Define the baryon asymmetry, which sometimes is called the baryon density, as the baryons to photons ratio $\eta = n_b/n_\gamma$. I found in Ref. 1, published in 2018, that the value of $\eta$ is of ...
Dr. phy's user avatar
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1 answer
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About the recent bounds on the baryon asymmetry

While I'm studying the baryon asymmetry, the ratio of baryons number to the photons number in the universe - some times is called baryon density - $: \eta= n_b/n_\gamma$ I have found many experimental ...
Dr. phy's user avatar
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Higgs decay into baryon-antibaryon pair

I have an exercise for "Introduction to high energy physics" and I'm baffled. The exercise states: Problem: Higgs particle of mass 125.7 GeV decays in an exclusive channel of baryon-...
Joanna Szulc's user avatar
1 vote
1 answer
679 views

Mass of baryons and their spin state. Is there any connection?

Baryons are made of three quarks which are spin-1/2 particles. According to the rule of addition of angular momentum, baryons can have either spin-1/2 or spin-3/2. It is intriguing to note that light ...
Solidification's user avatar
1 vote
1 answer
53 views

Nucleon resonance

I tried to fit low baryon resonances to N(1440) in an SU(3) octet. So I started with $$\frac{N + \Xi}{2} = \frac{3 \Lambda + \Sigma}{4}$$ What should the respective $\Lambda (I=0), \Xi(I=\frac{1}{2})...
Klaudia Łapa's user avatar
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1 answer
169 views

Gell-Mann—Okubo formula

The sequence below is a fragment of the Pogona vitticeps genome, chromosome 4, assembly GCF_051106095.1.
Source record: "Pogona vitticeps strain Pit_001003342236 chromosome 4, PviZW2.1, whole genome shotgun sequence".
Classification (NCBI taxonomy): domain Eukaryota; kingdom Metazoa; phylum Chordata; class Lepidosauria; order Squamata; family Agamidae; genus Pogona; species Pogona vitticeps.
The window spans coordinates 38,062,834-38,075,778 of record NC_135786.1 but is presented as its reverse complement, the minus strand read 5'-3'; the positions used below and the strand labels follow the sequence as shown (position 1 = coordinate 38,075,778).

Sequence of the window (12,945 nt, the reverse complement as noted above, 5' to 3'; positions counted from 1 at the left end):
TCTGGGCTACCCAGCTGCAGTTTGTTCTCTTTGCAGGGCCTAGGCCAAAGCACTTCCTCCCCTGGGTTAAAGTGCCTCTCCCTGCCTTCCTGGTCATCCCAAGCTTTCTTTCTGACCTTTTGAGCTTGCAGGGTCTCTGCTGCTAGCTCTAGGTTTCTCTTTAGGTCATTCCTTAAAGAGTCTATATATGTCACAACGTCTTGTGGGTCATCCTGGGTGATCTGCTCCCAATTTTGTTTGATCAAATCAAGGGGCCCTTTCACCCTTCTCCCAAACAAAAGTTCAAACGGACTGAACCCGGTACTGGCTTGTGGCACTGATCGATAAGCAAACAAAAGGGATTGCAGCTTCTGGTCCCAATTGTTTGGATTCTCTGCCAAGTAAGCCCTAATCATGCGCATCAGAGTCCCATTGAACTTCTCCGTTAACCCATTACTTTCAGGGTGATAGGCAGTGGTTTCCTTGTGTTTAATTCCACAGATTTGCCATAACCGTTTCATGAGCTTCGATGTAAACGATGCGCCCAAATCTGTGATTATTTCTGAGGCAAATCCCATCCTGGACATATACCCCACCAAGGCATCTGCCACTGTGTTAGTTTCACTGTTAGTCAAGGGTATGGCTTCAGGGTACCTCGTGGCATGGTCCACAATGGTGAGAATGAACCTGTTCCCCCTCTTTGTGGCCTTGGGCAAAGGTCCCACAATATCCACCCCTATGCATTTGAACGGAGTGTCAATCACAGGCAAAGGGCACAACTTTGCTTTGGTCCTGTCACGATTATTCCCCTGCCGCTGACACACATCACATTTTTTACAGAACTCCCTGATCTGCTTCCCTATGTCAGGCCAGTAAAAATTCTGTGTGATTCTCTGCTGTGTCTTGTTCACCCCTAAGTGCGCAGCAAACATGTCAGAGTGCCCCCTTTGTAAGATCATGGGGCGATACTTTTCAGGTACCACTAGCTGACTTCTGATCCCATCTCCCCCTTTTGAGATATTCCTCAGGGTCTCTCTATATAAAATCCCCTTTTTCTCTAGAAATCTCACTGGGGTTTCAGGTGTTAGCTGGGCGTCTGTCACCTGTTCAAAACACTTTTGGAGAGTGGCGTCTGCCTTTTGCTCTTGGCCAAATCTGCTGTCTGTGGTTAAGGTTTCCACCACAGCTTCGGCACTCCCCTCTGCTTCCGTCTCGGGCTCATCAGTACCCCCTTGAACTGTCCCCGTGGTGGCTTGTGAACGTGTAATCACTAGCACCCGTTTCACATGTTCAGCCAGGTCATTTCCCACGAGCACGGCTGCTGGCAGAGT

How was the Gell-Mann—Okubo formula $$ M = a_0 + a_1 Y + a_2 \left[ I \left( I + 1 \right)-\frac{1}{4} Y^2 \right] $$ rewritten using isospin and strangeness to this formula? $$\frac{N + \Xi}{2} = \...
Klaudia Łapa's user avatar
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1 answer
514 views

Why can't $\Sigma$ baryons decay strongly?

First of all, I must say this is a homework question. The complete question includes particles like $p$, $e^-$, $\Lambda$ and $\Omega$. It's pretty easy to understand why $\Omega$ and $\Lambda$ have ...
MiguelFuego's user avatar
2 votes
1 answer
237 views

Why are Delta baryons called "Delta isobars"?

A lot of people seem to call the $\Delta$ baryon "Delta isobar", however there is no mention of "isobar" on its Wikipedia page. Am I missing something? Why do people use the term &...
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Probabilities of $ \Omega^- $ baryon decay

The $ \Omega^- $-decay can occur in a few different ways. According to this document (page 3, $\Omega^−$ DECAY MODES), the three most probable decays are \begin{align} \Omega^- &\to \Lambda^0 + ...
Mario's user avatar
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0 answers
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’t Hooft anomaly matching and massless baryons

In Lectures on Gauge Theory by David Tong there is statement (section 5.6.3 The Vafa-Witten-Weingarten Theorems), that: To invoke the full power of ’t Hooft anomaly matching, we needed to assume that ...
Nikita's user avatar
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Is it possible that rescuing the Idea of a Baryo/lepto-dynamic Field had some Relevance in the FermiLab Result?

We know that Fermilab, Brookhaven, and other laboratories have found discrepancies with the SM. One option that almost immediately comes to mind is that the so-far exact conservation law of baryon and ...